How to Plan to Retire from Your Job

Are you wondering how to gracefully leave your job? What should you do before you quit your job?
I have all the answers!

Are you ready to move on? How to quit your job without feeling guilty
Many people want to leave their jobs.
Retrace your steps towards your goal
Check your contract
Here are some tips to help you prepare to leave your job.
Your successor’s training

Things to do before you quit your job
Plan your job transition

I have always kept an eye out for the door. Even if you are in a great place right now, it may not be great in six months.
Many things can change. You may get a new manager or someone you don’t like as much. Companies downsize and jobs are lost. You take on a new project that isn’t interesting/not challenging/too difficult/requires you to travel more than you’re comfortable with.
Are you ready to move on? How to quit your job without feeling guilty
There are many reasons you might be ready for a change. Regardless of whether your workplace is full of your best friends or a terrible place to work, there is no reason to feel guilty about quitting your job.
You are moving on and that’s a good sign, as you made the right decision.
You want to leave a good impression. You want people to know that you did your best and left the job well. Let’s take a look at what you can do to prepare for quitting. You’ll feel confident about your ability to survive and thrive after you leave your current employer.
I attended a webinar on how to prepare an exit strategy for your current job. In other words, how you can leave your job on good terms. Krissy Jackson is TheIT Girls Coach. I was eager to hear her thoughts.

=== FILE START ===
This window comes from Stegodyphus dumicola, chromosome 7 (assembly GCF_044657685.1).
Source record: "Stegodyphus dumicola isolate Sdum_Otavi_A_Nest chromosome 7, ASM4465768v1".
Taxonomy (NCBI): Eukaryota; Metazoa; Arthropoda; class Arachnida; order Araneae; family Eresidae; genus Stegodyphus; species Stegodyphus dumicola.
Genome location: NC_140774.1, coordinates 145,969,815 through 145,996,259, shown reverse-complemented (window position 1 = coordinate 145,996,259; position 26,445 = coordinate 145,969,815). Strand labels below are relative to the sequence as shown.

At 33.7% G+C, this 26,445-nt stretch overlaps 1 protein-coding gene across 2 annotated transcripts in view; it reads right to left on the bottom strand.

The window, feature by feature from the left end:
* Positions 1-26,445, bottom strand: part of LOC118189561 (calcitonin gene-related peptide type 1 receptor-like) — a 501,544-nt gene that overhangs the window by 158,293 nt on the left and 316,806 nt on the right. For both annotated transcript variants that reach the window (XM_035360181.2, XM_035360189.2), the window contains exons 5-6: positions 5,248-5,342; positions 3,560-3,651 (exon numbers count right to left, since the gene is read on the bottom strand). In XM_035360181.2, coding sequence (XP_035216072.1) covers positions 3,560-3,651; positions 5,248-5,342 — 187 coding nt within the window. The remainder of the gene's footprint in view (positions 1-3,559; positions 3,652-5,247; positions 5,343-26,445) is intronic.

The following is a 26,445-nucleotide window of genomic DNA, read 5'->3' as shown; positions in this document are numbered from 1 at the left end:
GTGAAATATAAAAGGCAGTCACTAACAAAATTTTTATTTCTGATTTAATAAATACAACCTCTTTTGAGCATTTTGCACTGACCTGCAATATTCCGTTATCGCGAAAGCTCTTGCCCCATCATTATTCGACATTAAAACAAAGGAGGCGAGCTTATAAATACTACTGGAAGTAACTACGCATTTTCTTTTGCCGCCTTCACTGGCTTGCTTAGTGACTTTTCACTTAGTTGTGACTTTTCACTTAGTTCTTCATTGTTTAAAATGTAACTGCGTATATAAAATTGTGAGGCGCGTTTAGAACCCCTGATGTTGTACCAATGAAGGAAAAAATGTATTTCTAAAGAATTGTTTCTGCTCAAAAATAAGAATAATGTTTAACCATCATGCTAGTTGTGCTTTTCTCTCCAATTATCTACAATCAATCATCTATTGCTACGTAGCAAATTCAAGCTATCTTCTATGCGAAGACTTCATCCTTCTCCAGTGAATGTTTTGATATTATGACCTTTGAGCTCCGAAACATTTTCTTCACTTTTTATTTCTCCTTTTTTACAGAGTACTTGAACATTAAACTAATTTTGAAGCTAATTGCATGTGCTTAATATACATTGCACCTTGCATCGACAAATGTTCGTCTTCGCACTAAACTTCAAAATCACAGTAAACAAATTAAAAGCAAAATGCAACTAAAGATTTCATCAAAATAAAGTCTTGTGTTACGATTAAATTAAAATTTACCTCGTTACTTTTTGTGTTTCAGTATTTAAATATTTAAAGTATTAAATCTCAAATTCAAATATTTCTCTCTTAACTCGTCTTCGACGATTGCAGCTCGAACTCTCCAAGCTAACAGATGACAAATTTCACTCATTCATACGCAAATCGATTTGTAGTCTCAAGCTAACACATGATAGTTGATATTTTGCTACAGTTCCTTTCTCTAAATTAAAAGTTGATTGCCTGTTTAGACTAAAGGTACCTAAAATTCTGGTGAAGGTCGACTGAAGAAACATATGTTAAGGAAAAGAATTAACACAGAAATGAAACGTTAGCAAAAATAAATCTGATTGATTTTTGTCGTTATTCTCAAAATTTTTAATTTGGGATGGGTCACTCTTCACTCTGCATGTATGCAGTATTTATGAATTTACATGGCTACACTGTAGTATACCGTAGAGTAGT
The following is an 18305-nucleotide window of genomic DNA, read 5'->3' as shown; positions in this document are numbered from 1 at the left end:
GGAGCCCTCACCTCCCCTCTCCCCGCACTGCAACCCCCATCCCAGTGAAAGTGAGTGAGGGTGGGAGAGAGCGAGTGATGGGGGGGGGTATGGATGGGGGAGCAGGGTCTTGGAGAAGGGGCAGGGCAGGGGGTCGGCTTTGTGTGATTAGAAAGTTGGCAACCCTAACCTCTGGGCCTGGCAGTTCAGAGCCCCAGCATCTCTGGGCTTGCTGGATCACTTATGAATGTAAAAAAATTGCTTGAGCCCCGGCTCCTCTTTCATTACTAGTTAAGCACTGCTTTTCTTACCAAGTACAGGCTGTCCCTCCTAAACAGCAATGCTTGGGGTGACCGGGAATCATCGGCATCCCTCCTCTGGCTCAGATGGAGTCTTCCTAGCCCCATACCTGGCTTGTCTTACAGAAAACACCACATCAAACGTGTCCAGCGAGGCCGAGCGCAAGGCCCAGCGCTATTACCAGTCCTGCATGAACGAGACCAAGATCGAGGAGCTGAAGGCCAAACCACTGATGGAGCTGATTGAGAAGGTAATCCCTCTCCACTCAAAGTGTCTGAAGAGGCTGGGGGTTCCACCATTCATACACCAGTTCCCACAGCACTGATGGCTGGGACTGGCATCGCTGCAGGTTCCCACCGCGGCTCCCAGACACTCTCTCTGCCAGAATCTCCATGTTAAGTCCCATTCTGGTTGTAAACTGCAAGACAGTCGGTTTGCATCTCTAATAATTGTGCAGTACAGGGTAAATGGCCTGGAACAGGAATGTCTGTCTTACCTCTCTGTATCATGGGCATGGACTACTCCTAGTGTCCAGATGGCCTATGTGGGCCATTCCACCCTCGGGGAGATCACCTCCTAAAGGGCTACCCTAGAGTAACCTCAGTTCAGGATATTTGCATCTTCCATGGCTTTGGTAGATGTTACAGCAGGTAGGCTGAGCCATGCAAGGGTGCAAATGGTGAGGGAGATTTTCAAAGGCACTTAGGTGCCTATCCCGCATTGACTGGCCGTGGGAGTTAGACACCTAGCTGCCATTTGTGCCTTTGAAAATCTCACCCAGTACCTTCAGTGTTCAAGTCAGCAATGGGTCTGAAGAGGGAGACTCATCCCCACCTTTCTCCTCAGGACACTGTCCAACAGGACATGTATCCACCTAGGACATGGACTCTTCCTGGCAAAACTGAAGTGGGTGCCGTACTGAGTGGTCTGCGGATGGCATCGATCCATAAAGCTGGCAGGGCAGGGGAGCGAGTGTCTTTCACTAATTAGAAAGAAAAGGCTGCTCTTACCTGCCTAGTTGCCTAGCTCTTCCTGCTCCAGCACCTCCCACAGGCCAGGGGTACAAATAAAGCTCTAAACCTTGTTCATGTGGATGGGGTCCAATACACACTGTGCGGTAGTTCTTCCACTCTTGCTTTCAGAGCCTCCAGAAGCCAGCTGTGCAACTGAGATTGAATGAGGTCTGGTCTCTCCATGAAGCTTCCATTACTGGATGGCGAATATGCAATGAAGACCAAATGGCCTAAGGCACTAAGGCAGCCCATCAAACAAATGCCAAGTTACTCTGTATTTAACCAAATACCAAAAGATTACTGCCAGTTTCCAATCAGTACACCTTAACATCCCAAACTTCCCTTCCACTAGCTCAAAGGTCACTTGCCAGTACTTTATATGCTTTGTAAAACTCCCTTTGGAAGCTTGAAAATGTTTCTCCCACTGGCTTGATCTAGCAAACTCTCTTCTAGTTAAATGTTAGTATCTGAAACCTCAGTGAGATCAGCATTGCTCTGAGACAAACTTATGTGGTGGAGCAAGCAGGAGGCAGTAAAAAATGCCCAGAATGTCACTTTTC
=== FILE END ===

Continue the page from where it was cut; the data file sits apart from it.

Krissy stated that even though it may seem difficult or time-consuming it is worth the effort to prepare for a graceful exit. She said, “It’s not nearly so daunting as it seems at first.”
Preparation sends a clear message about who you are and what you offer to the people that matter.
Many people want to leave their jobs.
Jackson presented the results of a salary survey (from Salary.com), which had approximately 7,000 respondents.
These are some of the findings from the study.
Nearly 65% believe that their employees are not looking for work opportunities.
Nearly 80% believe that their employees will not start a job search within the next three months.
But
65% of respondents indicated that they were looking around.
60% of respondents said they would intensify the effort in the coming months.

There is a huge gap between employer beliefs and employee reality. Many people are passively job-hunting, and you are not the only one.
But what happens if you take a bite? Are you ready to jump ship immediately?
Retrace your steps towards your goal
Krissy says that your plan to quit your job is similar to money in your career bank account. Your plan to quit your employer includes many things:
Maintaining your CV
Personal branding
Mentoring your successor
Revision of your employment contract
Networking
Clear thinking about your career path
Keep up to date with industry trends

To begin planning your move, think backwards to your goal. Once you have decided that you want to move, you can begin planning your move in small steps (like a ‘work out notice’ or ‘hand in notice’), and then go for interviews, and finally, find job opportunities.
Training and reviewing your employment contract should be at the top of your list. Before you tell anyone you are leaving, and perhaps even before you make the final decision, take any training courses or other development opportunities that you have been interested in.
“Time appears when things are planned into your year plan.”